Any assessment of financial reporting cannot be undertaken without reference to the local professional and institutional infrastructure. Policymakers in jurisdictions thinking about introducing IFRS reporting should first consider how they will ensure that the standards are enforced robustly. While they can look for support from international and regional bodies such as The International Organization of Securities Commissions (IOSCO) and The European Securities and Markets Authority (ESMA), a strong national enforcement regime is essential to realise the potential benefits of adopting global accounting standard.
Experience in Europe has also demonstrated the vital importance of mechanisms for sharing and co-ordinating enforcement decisions as a means of complementing and reinforcing nationally-based enforcement arrangements.
Despite concerns over the time and effort involved, the EU’s endorsement process – involving member state representatives and the European Parliament – has proved a critical means of establishing the political legitimacy of IFRS in Europe.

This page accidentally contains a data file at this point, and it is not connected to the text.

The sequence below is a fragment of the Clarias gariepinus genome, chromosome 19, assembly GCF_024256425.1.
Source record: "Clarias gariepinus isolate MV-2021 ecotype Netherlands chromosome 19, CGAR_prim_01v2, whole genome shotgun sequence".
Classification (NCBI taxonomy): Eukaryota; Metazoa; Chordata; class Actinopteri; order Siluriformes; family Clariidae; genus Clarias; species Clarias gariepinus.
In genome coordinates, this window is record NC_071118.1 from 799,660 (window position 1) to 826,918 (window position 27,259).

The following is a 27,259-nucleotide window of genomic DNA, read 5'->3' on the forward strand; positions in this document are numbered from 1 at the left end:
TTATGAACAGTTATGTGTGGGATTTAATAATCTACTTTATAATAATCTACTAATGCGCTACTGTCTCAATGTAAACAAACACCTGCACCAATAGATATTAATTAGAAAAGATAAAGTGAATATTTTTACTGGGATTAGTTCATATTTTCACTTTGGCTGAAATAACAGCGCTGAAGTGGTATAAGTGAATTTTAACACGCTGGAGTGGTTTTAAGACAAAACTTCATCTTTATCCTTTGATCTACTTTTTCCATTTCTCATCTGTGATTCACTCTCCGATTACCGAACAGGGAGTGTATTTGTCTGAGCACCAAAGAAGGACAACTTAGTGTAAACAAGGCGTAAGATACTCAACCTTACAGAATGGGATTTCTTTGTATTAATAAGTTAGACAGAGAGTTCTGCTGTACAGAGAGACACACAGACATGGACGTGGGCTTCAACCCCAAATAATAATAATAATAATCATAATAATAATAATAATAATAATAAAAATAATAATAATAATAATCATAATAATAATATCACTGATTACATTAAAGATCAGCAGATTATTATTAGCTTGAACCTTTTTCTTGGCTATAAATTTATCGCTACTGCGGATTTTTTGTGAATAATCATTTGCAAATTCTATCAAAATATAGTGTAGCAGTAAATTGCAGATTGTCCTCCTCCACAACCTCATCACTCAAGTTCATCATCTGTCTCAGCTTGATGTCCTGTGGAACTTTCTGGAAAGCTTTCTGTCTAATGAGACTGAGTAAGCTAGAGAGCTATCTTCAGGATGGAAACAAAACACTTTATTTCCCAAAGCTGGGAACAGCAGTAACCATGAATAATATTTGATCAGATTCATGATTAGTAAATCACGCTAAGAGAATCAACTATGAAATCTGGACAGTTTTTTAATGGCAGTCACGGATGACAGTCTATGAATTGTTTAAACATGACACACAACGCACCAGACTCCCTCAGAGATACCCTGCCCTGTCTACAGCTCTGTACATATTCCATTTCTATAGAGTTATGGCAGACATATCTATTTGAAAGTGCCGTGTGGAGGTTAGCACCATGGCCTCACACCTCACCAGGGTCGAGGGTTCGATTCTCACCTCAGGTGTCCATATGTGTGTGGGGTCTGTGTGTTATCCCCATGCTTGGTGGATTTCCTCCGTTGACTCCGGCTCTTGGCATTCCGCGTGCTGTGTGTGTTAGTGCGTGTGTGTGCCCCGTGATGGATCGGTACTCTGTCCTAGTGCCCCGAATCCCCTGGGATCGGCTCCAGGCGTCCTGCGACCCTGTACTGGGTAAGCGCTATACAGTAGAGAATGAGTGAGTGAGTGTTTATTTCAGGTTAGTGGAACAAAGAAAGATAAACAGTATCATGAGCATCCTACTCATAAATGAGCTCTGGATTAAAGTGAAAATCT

The approach to endorsement taken around the world will vary according to local circumstances. But jurisdictions considering IFRS adoption should aim to develop mechanisms with clearly-defined and manageable timetables, necessitating the early engagement of key local stakeholders and involvement from the start by the body responsible for endorsement in the standard setting process.
When considering the scope and relative importance of endorsement criteria, policymakers should ensure that the need of investors and other users for transparent financial information is not overshadowed by reference to wider social, prudential or economic policy objectives.
The appendices revisit the key perspectives provided by our 2012 report The Future of IFRS. They assess what has been achieved since, and update comments on the role of IFRS in the global financial crisis and the adoption of IFRS by the United States.
IFRS reporting – lessons learned draws on evidence from an ICAEW thought leadership report, The effects of mandatory IFRS adoption in the EU: a review of empirical research.
KPMG Global IFRS Leader and EFRAG board member, Mark Vaessen, explains why he thinks the ICAEW report is so useful. (June 2015)
IASB Vice Chairman Ian Mackintosh discusses 'Moving to IFRS reporting: seven lessons learned from the European experience'. (June 2015)
Director of Stewardship & Reporting at the UK's Investment Association, Liz Murrall, reveals why members support IFRS reporting. (June 2015)
Deloitte Global IFRS Leader, Veronica Poole, discusses the significance of IFRS and its objectives in Europe. (July 2015)